Today in History – June 5, 1977 – Apple II goes on sale. Steve Wozniak designed the Apple II personal computer that was released in 1977, featuring a central processing unit (CPU), keyboard, floppy disk drive, and a $1,300 price tag. The Apple II launched the personal computer revolution. He left Apple in 1981 and went back to the University of California at Berkeley and finished his degree in electrical engineering and computer science there. Since then, he has been involved in various business and philanthropic ventures, including improving computer capabilities in schools.
So how do you build one of the first personal computers? Wozniak says when he teaches Personal Computer 101 he asks students to go to the Apple I Owners Club, founded in 1977 by Joe Torzewski. The site contains over 120 pages detailing the Apple I computer. It shows you what it was like to actually buy and assemble one. If you’ve never seen an Apple I or II, check this site out and see how the personal computer revolution began. Want to know more, read Wozniak’s book: iWoz: Computer Geek to Cult Icon: How I Invented the Personal Computer, Co-founded Apple, and Had Fun Doing It.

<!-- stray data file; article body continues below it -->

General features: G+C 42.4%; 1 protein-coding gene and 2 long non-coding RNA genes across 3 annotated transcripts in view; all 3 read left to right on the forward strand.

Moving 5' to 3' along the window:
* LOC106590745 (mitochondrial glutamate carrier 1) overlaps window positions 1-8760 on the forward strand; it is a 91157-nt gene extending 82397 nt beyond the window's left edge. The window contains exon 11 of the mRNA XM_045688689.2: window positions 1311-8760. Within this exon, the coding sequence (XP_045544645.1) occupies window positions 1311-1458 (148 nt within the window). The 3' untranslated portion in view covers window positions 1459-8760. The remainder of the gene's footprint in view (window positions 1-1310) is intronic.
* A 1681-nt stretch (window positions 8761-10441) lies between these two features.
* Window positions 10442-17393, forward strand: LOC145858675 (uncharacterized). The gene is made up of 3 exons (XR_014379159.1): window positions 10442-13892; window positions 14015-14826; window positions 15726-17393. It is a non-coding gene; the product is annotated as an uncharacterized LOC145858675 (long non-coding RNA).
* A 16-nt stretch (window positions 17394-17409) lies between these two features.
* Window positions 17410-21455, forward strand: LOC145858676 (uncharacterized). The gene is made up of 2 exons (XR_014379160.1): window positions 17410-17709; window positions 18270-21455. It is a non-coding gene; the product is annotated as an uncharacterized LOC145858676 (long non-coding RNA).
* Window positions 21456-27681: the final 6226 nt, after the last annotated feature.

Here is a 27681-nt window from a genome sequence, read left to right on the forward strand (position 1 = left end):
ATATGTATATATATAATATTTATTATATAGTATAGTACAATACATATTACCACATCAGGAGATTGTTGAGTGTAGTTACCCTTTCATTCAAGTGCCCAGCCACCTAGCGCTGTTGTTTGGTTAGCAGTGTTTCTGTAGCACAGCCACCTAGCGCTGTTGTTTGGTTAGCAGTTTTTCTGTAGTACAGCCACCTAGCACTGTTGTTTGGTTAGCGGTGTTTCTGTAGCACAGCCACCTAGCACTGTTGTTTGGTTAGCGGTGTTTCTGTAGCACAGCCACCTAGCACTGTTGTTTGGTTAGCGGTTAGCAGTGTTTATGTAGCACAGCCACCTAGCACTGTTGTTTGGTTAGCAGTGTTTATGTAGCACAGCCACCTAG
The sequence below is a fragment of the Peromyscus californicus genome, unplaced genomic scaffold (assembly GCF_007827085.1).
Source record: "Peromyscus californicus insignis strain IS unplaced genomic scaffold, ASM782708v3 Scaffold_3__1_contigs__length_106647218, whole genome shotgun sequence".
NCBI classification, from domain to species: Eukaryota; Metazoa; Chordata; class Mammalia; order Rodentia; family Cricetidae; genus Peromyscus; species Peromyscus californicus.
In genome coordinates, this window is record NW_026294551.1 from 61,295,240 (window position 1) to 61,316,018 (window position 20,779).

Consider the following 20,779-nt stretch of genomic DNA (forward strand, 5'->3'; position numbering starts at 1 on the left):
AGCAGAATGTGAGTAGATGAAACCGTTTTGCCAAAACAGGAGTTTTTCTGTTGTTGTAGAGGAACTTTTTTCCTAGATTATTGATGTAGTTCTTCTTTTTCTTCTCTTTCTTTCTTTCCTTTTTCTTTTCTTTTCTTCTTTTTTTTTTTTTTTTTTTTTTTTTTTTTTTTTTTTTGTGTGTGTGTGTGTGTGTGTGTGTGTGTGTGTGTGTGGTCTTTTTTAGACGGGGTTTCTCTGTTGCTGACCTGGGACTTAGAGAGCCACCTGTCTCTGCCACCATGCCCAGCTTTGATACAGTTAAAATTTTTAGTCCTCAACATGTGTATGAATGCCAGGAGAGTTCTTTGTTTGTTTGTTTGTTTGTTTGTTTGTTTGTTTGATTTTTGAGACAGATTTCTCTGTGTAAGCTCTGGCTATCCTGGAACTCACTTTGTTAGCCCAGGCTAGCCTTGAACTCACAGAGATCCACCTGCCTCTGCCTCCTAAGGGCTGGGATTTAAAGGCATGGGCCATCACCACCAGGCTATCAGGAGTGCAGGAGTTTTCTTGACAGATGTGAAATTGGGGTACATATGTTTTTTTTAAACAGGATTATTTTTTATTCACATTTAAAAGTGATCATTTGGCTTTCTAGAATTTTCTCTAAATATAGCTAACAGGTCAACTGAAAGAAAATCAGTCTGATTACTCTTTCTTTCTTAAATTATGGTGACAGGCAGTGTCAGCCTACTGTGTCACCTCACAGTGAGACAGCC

Check out the Engineering Pathway’s educational resources on Apple computers and history of computing. For more educational resources, see our electrical engineering education, computer science education and computer engineering education community pages. The Engineering Pathway also hosts Engineering Education communities in all ABET-accredited disciplines.